Ah yes, my legal POWERS! …or lack thereof. Now, if you own a copy of BS7671, the IET Wiring Regulations, you’ll know that section 5 contains example notices and appendix 6 has model forms, but neither has any kind of label, form or other such notice for the condemning of electrical services. If during the course of an electrical inspection I find a live circuit to be in a dangerous condition, then there is no standard regulatory notice or set wording defined in BS7671 that I could use to de-energise the supply and slap across the fuse or breaker in adhesive sticker form to tell people not to switch it back on. There are third-party examples of such ‘danger notices’ available, but the wording and layout varies while the regs book has nothing to say about when these notices should explicitly be used, which sadly can lead to them being abused. As an example, someone fishing for a rewire contract may well slap a danger notice on an electrical installation which is simply just old, even if it has been well maintained and isn’t actually unsafe.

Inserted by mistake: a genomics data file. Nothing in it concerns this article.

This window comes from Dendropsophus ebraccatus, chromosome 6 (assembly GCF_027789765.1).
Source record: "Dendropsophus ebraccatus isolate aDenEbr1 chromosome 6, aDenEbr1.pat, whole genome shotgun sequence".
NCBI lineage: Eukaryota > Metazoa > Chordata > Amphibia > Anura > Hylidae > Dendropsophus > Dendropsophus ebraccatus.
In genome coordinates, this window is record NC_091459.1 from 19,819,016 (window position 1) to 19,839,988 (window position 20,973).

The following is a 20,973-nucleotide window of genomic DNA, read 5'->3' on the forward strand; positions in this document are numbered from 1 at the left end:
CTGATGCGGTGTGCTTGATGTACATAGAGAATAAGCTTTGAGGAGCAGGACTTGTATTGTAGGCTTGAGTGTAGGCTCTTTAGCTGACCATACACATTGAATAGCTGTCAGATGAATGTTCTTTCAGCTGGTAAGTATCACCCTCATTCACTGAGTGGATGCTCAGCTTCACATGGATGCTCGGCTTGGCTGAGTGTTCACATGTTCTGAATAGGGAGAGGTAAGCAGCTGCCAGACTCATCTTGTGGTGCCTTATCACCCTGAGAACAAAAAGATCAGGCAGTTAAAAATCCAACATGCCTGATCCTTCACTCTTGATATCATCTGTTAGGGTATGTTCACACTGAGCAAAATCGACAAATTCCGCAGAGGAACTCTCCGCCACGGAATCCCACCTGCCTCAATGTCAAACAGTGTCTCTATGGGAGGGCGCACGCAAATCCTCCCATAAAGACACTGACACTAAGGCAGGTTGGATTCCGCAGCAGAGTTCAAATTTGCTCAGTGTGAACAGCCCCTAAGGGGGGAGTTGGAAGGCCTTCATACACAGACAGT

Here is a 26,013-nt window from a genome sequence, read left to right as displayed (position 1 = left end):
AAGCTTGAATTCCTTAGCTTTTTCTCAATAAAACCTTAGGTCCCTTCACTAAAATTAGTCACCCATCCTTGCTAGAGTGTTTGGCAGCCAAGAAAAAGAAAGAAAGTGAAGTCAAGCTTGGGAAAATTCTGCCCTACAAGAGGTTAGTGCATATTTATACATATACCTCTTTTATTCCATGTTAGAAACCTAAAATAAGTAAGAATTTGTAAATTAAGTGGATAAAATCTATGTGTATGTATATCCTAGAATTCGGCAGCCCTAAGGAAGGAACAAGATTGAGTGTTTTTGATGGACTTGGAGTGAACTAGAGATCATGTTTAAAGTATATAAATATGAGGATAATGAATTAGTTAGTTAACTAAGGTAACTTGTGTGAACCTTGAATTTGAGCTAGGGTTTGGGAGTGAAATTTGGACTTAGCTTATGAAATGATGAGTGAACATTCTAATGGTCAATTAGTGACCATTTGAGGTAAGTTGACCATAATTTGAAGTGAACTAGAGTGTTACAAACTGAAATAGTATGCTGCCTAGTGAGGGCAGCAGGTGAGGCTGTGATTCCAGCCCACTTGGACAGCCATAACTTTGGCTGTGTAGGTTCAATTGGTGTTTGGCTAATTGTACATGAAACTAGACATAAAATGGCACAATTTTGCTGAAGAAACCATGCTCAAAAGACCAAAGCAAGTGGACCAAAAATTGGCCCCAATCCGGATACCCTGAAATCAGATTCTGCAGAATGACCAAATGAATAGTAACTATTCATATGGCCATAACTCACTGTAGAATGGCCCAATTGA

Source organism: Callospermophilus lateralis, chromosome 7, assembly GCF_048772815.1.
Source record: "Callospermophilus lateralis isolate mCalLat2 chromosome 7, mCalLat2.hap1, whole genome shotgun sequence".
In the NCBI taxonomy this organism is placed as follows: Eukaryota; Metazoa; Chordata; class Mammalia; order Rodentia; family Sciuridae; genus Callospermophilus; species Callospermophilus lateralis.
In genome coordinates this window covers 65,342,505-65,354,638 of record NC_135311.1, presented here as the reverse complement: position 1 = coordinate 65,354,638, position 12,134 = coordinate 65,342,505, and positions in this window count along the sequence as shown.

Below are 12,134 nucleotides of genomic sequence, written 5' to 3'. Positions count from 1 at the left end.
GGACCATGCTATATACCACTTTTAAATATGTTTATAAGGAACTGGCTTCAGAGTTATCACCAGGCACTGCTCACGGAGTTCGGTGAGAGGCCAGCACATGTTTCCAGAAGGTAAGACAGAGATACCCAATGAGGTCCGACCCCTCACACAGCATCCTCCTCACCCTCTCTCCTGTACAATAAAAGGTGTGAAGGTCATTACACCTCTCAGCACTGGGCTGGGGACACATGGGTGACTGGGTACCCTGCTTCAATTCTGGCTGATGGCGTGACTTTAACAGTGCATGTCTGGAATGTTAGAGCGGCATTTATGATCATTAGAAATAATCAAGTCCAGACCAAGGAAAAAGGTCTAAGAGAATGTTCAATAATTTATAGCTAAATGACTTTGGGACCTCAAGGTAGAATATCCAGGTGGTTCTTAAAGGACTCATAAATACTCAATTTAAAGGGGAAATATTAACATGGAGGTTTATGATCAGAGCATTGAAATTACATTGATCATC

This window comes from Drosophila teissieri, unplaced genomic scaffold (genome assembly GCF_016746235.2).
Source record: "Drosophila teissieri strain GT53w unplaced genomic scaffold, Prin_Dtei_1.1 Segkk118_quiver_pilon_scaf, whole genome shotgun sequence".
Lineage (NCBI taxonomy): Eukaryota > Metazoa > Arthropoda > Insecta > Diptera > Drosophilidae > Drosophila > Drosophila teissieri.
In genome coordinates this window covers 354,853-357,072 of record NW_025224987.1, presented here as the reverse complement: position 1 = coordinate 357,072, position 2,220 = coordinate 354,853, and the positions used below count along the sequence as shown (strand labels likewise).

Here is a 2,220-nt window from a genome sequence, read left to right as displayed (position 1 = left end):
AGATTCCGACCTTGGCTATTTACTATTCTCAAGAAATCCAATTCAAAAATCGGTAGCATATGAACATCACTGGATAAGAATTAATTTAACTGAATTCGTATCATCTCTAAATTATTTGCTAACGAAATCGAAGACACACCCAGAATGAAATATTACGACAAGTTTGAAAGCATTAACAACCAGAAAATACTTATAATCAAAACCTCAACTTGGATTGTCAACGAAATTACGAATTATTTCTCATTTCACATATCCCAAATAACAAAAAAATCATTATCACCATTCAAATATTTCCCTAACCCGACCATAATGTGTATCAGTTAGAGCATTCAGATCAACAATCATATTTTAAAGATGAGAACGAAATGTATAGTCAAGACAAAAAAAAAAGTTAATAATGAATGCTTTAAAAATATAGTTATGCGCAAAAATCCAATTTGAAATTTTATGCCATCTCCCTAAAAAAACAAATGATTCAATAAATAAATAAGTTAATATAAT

When I visit homes or businesses in a professional capacity, if I come across something that is electrically dangerous then I have a duty to do something about it, and there are four options open to me…

  • 1. Do nothing. Obviously, this is the easiest choice, but it leaves me legally liable as the last responsible professional on site. If I don’t declare something I should have spotted and a shock or fire incident occurs afterwards, then I’m potentially in legal hot water under the statutory Electricity at Work Regulations 1989.